What is Sales Tax?
Sales tax is a consumption tax on goods and services. State governments, along with county and local governments, set the sales tax; however, not every state has sales tax.
The purpose of sales tax is to fund government projects. The revenues from sales tax are used to fix roads, improve communities, or build infrastructure.
Consumers pay sales tax at the point of sale on goods or services. Businesses charge the consumers and then pass the taxes onto governments. Businesses are liable to pay sales tax if they have any presence in the state. This can mean a brick-and-mortar business, an affiliate, an employee or any other type of presence. States have passed laws requiring online retailers, like Amazon, to charge and pay sales tax.
Because products can pass between many businesses between production and the final sale, only businesses who sell directly to customers have to pay sales tax. The other businesses who handle the products get a resale certification from the government. The resale certification says that the business is not liable for the sale tax because they are not selling directly to consumers.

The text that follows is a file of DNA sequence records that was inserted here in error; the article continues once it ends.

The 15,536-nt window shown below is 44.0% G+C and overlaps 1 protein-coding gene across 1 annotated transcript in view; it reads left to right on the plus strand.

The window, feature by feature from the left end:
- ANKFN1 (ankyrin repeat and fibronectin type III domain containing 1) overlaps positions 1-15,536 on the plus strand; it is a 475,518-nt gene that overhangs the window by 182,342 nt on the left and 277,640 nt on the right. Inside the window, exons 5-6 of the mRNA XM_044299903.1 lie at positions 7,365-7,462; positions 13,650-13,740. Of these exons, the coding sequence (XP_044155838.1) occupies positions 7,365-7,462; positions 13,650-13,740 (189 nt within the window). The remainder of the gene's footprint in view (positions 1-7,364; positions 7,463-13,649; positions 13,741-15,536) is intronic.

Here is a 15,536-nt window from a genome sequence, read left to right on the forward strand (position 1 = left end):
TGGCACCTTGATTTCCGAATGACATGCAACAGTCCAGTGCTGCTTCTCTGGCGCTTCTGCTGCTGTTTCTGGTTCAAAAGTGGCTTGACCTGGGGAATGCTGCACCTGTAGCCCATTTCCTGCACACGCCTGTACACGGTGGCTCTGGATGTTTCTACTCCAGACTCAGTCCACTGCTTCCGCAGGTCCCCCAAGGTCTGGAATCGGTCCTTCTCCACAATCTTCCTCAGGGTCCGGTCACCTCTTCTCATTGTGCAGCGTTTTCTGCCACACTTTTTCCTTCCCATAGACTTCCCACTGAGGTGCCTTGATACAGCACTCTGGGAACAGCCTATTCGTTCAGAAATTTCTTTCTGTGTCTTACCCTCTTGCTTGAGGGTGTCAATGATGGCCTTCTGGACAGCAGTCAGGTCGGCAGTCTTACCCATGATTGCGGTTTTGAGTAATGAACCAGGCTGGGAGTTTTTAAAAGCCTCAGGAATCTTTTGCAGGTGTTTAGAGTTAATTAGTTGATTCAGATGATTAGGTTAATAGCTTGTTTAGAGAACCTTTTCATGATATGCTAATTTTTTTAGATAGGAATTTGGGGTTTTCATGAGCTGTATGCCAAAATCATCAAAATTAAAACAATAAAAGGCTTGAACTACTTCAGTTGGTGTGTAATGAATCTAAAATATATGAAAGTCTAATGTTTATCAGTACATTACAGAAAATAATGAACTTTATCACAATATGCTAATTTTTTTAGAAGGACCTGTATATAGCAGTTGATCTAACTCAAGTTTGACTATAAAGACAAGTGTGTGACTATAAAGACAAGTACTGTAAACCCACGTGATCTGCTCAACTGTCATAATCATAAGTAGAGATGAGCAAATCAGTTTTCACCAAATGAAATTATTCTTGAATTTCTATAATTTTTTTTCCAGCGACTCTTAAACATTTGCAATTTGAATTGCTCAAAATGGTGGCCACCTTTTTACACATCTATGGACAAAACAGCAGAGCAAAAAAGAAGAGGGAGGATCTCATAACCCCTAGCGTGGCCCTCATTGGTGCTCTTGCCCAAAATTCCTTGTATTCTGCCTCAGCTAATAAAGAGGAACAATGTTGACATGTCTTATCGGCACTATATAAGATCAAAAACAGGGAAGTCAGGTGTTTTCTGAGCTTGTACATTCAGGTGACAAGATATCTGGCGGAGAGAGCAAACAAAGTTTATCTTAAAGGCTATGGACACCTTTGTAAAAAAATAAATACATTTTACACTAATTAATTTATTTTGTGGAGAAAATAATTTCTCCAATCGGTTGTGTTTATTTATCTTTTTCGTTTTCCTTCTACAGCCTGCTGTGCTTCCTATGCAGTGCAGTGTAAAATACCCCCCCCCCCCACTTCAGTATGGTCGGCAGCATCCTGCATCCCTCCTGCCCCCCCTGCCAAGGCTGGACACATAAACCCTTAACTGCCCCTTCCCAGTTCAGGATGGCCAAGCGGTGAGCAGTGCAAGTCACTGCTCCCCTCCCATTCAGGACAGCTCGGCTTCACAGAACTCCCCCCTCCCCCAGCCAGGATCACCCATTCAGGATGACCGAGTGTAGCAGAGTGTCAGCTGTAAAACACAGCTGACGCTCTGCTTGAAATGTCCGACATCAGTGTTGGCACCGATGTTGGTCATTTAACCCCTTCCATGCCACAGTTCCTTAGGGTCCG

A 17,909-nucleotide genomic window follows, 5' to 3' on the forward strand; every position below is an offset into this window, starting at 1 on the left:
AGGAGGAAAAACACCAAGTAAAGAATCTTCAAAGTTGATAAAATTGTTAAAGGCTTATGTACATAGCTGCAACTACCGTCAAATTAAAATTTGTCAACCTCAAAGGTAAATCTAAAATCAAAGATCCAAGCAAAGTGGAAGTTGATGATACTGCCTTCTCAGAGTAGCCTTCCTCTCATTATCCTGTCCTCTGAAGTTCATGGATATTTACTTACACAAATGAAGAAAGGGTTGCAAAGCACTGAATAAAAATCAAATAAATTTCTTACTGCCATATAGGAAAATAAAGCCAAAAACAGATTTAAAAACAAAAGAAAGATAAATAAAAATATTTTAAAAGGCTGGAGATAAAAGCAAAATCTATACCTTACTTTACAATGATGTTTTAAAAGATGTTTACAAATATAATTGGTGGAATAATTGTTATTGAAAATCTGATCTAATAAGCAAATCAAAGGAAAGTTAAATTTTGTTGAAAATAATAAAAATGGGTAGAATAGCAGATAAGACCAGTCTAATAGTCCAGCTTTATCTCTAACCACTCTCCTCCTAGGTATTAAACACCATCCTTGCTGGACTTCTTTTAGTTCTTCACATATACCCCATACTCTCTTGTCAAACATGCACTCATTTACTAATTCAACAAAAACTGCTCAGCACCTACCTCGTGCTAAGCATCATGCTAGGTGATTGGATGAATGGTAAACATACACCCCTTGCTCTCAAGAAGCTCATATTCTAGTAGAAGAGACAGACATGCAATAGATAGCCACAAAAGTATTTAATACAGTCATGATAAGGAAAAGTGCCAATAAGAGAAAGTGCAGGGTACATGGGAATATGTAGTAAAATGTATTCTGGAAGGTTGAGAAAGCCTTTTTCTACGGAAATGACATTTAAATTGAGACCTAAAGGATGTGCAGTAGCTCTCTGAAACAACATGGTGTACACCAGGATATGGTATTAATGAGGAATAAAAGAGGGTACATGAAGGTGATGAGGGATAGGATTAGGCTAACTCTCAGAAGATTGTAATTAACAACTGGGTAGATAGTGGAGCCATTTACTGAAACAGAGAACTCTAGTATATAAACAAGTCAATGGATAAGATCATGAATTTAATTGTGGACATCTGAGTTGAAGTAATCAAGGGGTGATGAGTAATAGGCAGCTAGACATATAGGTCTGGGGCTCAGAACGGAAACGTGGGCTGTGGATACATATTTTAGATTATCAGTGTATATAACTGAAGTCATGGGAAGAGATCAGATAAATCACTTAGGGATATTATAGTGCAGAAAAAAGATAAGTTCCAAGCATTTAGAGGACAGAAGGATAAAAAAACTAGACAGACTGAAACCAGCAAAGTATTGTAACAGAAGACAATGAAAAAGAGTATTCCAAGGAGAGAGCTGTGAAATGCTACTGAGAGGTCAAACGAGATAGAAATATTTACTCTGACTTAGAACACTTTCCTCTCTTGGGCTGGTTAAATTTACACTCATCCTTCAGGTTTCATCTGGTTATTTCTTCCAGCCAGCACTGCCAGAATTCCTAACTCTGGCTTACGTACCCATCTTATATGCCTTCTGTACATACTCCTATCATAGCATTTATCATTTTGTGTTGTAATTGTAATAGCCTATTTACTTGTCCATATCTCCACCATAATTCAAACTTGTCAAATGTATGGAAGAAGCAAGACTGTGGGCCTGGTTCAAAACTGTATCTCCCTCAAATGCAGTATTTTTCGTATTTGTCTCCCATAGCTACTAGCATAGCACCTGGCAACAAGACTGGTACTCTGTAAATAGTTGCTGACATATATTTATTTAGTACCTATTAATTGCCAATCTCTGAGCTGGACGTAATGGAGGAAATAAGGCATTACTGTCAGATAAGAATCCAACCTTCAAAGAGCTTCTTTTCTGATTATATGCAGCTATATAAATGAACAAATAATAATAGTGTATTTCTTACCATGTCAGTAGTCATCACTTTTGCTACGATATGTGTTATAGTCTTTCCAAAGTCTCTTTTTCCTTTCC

Sales Tax Scenario
Sales tax at brick-and-mortar businesses are fairly straight forward. We’ll present a scenario for affiliate sales taxes.
Jordan is a tech blogger. He uses affiliate links from several companies to make money from his blog. Jordan lives in Georgia, where there are affiliate nexus laws. Affiliate nexus laws state that companies who use affiliate links and make over a certain amount from those sales must pay sales tax.
The Georgia nexus affiliates state that if a company makes over $50,000 from the nexus in Georgia, then the company must pay sales tax. The companies who work with Jordan have a two options on how they want to proceed. First, they can wait and see if the hit the threshold of sales before paying the taxes. The downside to this is that they may be liable for any penalties or interest due on the unpaid taxes. The second option is that the company collects sales tax up front and then if they have to pay sales tax, they already have the funds set aside to do so.
Jordan, as an affiliate, doesn’t have anything extra to do. However, some companies avoid working with bloggers who live in states with affiliate nexus laws. As more states enact affiliate nexus laws this may change.